Date of Graduation


Document Type


Degree Type



Davis College of Agriculture, Natural Resources and Design



Committee Chair

Jeffrey G. Skousen.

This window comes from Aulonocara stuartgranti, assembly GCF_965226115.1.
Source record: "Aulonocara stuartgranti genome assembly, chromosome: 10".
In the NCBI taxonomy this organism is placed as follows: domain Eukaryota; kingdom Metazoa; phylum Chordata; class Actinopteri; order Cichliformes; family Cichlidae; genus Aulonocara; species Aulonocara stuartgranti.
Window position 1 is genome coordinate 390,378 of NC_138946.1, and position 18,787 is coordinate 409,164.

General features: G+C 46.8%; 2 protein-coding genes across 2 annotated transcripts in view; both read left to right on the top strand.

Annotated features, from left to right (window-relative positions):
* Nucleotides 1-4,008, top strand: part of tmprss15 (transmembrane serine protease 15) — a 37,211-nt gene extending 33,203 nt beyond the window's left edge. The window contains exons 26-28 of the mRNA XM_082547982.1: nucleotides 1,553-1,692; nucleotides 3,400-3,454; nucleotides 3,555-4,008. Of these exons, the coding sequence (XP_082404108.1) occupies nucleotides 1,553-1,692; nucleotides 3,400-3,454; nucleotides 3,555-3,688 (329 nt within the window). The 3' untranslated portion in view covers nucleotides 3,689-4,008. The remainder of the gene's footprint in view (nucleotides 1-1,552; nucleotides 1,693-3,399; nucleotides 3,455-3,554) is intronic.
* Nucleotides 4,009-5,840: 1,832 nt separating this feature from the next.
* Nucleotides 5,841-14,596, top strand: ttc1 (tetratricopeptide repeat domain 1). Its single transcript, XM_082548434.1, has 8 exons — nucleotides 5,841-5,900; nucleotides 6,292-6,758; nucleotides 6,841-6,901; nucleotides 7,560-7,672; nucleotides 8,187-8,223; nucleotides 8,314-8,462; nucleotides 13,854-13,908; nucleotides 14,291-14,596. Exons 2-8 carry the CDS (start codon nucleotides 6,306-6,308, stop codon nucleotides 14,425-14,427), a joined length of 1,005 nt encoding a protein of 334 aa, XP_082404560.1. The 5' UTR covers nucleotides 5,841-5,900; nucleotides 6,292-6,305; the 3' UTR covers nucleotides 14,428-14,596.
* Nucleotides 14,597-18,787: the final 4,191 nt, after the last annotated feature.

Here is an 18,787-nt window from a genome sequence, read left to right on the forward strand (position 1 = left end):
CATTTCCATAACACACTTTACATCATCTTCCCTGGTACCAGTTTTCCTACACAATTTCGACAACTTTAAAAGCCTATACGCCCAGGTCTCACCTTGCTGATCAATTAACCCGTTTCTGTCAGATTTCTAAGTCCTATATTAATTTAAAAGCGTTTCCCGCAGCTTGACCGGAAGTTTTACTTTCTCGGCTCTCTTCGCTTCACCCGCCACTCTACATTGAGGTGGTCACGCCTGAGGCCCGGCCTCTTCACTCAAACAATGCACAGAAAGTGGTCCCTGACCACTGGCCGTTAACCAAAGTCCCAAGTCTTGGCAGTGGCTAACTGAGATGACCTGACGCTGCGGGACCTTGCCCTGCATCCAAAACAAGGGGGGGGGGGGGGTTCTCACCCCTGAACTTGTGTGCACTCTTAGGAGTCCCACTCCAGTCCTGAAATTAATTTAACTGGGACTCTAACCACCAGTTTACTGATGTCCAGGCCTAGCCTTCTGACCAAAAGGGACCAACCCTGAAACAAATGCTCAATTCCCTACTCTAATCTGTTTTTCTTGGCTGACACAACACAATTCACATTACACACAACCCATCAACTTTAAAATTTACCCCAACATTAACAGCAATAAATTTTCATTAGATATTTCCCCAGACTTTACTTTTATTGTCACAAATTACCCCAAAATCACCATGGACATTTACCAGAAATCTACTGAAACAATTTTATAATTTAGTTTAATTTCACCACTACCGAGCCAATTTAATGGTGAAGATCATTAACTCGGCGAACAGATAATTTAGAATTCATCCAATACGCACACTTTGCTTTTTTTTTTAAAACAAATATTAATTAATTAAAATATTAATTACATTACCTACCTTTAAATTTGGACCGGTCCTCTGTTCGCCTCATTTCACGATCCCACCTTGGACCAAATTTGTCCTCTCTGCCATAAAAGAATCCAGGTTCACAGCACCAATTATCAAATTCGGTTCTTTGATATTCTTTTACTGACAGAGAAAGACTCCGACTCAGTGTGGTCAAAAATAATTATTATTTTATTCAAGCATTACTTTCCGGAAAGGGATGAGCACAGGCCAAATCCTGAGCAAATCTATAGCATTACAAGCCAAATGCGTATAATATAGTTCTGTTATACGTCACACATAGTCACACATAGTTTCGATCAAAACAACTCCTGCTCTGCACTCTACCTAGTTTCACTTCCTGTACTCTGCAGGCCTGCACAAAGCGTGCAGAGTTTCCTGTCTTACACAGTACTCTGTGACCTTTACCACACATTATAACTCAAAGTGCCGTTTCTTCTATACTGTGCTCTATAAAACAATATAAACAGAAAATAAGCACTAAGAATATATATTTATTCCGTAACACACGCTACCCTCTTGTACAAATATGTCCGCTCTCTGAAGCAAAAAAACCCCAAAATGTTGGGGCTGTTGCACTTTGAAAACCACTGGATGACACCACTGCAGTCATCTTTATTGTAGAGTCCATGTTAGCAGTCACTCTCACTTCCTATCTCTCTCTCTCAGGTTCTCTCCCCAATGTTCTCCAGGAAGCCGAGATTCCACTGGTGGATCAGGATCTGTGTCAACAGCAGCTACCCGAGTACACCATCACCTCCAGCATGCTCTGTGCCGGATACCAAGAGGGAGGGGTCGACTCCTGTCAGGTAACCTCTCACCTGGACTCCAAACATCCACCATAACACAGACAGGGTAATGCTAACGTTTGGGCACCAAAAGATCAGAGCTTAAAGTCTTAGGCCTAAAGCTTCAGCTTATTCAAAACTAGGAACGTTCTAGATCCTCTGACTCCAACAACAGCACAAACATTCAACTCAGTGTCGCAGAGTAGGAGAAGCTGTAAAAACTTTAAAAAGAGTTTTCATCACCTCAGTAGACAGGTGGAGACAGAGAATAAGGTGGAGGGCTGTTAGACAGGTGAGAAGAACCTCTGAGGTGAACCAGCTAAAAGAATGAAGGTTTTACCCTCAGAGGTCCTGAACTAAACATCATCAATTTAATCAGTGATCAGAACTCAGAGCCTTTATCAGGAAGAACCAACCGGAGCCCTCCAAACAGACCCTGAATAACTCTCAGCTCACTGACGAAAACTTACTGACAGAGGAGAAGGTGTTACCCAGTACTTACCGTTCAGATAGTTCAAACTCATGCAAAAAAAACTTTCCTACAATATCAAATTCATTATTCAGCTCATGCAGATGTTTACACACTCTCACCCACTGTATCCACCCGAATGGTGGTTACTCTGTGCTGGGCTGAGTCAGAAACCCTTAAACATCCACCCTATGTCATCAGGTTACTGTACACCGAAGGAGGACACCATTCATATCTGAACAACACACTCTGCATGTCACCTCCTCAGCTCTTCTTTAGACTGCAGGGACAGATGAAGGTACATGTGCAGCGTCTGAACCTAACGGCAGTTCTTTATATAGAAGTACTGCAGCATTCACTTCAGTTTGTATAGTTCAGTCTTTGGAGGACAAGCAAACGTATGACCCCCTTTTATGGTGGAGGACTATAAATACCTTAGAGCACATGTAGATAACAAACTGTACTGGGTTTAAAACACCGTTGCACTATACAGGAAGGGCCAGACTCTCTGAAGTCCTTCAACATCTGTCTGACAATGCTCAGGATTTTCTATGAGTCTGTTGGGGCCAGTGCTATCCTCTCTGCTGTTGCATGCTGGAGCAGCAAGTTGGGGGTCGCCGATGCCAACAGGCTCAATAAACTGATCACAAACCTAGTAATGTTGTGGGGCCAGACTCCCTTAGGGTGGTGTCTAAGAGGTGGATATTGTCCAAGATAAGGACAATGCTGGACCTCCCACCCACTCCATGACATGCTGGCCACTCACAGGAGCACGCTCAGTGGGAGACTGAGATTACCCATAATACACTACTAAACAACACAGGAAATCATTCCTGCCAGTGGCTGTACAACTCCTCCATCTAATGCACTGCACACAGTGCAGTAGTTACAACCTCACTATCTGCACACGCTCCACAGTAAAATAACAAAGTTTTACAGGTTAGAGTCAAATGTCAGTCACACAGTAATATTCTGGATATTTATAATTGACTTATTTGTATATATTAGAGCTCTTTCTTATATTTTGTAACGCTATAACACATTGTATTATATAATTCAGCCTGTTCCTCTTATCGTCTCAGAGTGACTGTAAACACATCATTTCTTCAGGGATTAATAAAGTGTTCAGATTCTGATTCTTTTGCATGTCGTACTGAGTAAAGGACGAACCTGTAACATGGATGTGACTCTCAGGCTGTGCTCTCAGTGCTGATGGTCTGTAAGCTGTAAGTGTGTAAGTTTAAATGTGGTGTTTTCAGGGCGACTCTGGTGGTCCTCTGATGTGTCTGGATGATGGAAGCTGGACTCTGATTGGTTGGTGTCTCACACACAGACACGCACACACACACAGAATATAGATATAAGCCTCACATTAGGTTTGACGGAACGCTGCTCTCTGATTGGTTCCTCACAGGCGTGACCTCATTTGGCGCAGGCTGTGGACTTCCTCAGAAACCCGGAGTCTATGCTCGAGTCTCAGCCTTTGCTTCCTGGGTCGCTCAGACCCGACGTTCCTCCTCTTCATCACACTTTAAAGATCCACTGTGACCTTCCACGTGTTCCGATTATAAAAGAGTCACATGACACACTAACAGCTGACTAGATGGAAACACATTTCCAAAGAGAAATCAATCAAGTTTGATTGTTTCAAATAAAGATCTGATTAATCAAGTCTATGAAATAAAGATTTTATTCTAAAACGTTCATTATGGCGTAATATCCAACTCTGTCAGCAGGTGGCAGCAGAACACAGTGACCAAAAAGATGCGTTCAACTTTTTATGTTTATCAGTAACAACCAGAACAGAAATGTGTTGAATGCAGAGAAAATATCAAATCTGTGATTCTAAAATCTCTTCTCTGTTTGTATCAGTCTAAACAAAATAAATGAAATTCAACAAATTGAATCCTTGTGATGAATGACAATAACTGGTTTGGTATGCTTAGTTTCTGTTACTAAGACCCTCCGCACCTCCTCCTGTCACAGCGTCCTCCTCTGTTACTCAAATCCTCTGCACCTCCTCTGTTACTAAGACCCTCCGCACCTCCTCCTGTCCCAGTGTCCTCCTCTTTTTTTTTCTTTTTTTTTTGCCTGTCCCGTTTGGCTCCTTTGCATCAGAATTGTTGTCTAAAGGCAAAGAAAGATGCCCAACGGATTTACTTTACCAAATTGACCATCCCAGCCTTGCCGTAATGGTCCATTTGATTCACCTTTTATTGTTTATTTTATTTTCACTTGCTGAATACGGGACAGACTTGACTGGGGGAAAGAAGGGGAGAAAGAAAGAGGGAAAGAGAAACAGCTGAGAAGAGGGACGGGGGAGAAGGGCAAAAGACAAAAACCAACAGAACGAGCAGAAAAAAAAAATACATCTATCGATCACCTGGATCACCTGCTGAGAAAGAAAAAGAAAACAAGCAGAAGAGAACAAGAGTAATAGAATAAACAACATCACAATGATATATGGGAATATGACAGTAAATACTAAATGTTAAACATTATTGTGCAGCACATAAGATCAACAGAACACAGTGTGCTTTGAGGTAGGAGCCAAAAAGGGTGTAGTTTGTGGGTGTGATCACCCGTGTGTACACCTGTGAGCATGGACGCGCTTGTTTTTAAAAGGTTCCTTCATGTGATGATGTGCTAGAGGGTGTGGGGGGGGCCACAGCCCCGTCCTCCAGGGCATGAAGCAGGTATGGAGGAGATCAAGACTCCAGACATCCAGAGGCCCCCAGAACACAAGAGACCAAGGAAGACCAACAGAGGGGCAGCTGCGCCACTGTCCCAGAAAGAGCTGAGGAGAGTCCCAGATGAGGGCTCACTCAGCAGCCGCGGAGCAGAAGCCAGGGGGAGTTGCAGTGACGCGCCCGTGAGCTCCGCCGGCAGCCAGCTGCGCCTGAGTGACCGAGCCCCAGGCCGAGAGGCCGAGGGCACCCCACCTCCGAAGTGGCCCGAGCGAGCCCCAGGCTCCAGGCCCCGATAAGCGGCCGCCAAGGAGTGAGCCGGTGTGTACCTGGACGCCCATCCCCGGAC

Coal mining has disturbed approximately 2.4 million hectares (6 million acres) since 1930 in the United States. West Virginia is located in the Eastern Coal Region where surface mining has disturbed large areas of eastern deciduous forest. As coal operators and land owners are moving toward restoring forests on mined lands, techniques are being developed and tested to increase tree survival and growth to ensure disturbed land is converted back to forest in a timely fashion. This study was implemented to provide additional scientific data on the implementation of these techniques especially related to substrate selection. The objectives of this research were to assess physical and chemical properties of mine soils after three years at ICG and five years at Samples, and to determine tree volume and survival in various treatment combinations. Gray sandstone substrates at both sites had high pH ranging from 7.7 to 8.3 while brown substrates pH ranged from 4.4 to 5.4, which were consistent throughout the study at both sites. After five years at Samples, there were only a few significant changes in soil properties and extractable element concentrations. Electrical conductivity decreased in all treatment combinations with the exception of the 1.2 m brown sandstone noncompacted (4B-NC) with totals ranging from 0.10 to 0.53 dS m-1 and decreases ranging from 0.10 to 0.40 dS m-1. Extractable potassium concentrations ranged from 0.17 to 0.20 cmolc kg-1 in 2005 and 0.05 to 0.10 cmolc kg-1 in 2009 with significant decreases in all treatment combinations. After five growing seasons at Samples, the average survival across all tree species was 66% with an average volume of 1328 cm3. No significant differences were found for total tree survival between substrate, compaction and depth treatments. Survival by species ranged from 50% for white pine to 77% for black locust. Trees in the brown sandstone substrates had significantly greater volume at 1840 cm 3 compared to 176 cm3 in the gray sandstone. Black locust significantly outperformed all other species with a volume of 7361 cm3 while the species with the next closest volume was black cherry at 998 cm3. After three years at Birch River, the gray sandstone treatments and treatments with bark mulch had a soil pH of 7.2 to 8.0, while brown sandstone treatments without bark mulch had a soil pH of 4.6 and 4.9. Electrical conductivity was significantly higher in treatments that received bark mulch. After three growing seasons at Birch River, average tree survival across all species was 69% and there were no tree survival differences between substrate, bark mulch, or hydroseeding. Average survival across all trees in all treatment combinations ranged from 41% for sycamore to 85% for sugar maple. Trees planted in brown sandstone had significantly greater volume of 313 cm3 compared to gray sandstone at 100 cm3. Black locust outperformed all other tree species with a volume of 806 cm 3 with the next closest species being tulip poplar at 319 cm 3.;In a separate study at Samples, four bulk density measurement techniques were used to determine bulk density in five substrates (four sandstone mine soils and one unmined native forest soil) and comparisons for accuracy and in-field efficiency were made among the four techniques. The techniques used were the frame apparatus, polyurethane foam, radiation, and sand-cone techniques. Bulk density measurements ranged from 1.35 to 1.76 g cm-3 for the four measurement techniques. Bulk density in the unmined native forest soil was significantly lower than the four sandstone substrates and no significant differences were found among the four sandstone substrates. The unmined native forest soil had a bulk density that was approximately 38 to 43% lower than the sandstone substrates. Bulk density ranged from 1.05 to 1.84 g cm -3 in the five substrates. The bulk density determined by the sand-cone technique was significantly lower than the other three determination techniques and no significant differences were found among the frame, polyurethane foam, and radiation techniques. The sand-cone technique produced a bulk density that was approximately 18 to 23% lower than the other techniques used. Significantly different in-field efficiency times were recorded for each of the four determination techniques. The radiation technique had the greatest in-field efficiency (345 s) while the frame had the lowest (1605 s) with the polyurethane foam and sand-cone techniques being intermediate between the two (612 and 837 s). (Abstract shortened by UMI.).